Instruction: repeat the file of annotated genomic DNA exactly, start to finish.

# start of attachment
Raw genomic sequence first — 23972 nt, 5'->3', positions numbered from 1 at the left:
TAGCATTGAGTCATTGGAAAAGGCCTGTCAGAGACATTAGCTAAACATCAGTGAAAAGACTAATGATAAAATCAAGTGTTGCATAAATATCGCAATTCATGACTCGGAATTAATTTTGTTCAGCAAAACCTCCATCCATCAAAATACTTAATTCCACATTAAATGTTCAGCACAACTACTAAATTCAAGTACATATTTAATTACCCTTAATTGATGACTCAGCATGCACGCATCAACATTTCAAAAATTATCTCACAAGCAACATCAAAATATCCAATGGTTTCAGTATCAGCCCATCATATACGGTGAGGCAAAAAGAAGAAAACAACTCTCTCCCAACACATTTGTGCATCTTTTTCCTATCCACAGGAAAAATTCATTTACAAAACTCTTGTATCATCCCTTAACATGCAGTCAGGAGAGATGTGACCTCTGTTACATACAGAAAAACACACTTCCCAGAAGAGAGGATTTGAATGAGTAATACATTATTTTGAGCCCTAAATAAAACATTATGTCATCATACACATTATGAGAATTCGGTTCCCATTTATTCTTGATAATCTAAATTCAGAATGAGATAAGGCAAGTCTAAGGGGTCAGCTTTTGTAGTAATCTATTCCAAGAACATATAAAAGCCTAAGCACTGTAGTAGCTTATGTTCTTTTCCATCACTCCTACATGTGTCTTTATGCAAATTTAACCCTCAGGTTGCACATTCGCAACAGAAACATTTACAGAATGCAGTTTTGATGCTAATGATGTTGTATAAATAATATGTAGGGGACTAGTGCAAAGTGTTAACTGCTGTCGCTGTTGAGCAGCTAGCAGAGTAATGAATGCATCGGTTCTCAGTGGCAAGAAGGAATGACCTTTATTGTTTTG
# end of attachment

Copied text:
Raw genomic sequence first — 23972 nt, 5'->3', positions numbered from 1 at the left:
TAGCATTGAGTCATTGGAAAAGGCCTGTCAGAGACATTAGCTAAACATCAGTGAAAAGACTAATGATAAAATCAAGTGTTGCATAAATATCGCAATTCATGACTCGGAATTAATTTTGTTCAGCAAAACCTCCATCCATCAAAATACTTAATTCCACATTAAATGTTCAGCACAACTACTAAATTCAAGTACATATTTAATTACCCTTAATTGATGACTCAGCATGCACGCATCAACATTTCAAAAATTATCTCACAAGCAACATCAAAATATCCAATGGTTTCAGTATCAGCCCATCATATACGGTGAGGCAAAAAGAAGAAAACAACTCTCTCCCAACACATTTGTGCATCTTTTTCCTATCCACAGGAAAAATTCATTTACAAAACTCTTGTATCATCCCTTAACATGCAGTCAGGAGAGATGTGACCTCTGTTACATACAGAAAAACACACTTCCCAGAAGAGAGGATTTGAATGAGTAATACATTATTTTGAGCCCTAAATAAAACATTATGTCATCATACACATTATGAGAATTCGGTTCCCATTTATTCTTGATAATCTAAATTCAGAATGAGATAAGGCAAGTCTAAGGGGTCAGCTTTTGTAGTAATCTATTCCAAGAACATATAAAAGCCTAAGCACTGTAGTAGCTTATGTTCTTTTCCATCACTCCTACATGTGTCTTTATGCAAATTTAACCCTCAGGTTGCACATTCGCAACAGAAACATTTACAGAATGCAGTTTTGATGCTAATGATGTTGTATAAATAATATGTAGGGGACTAGTGCAAAGTGTTAACTGCTGTCGCTGTTGAGCAGCTAGCAGAGTAATGAATGCATCGGTTCTCAGTGGCAAGAAGGAATGACCTTTATTGTTTTG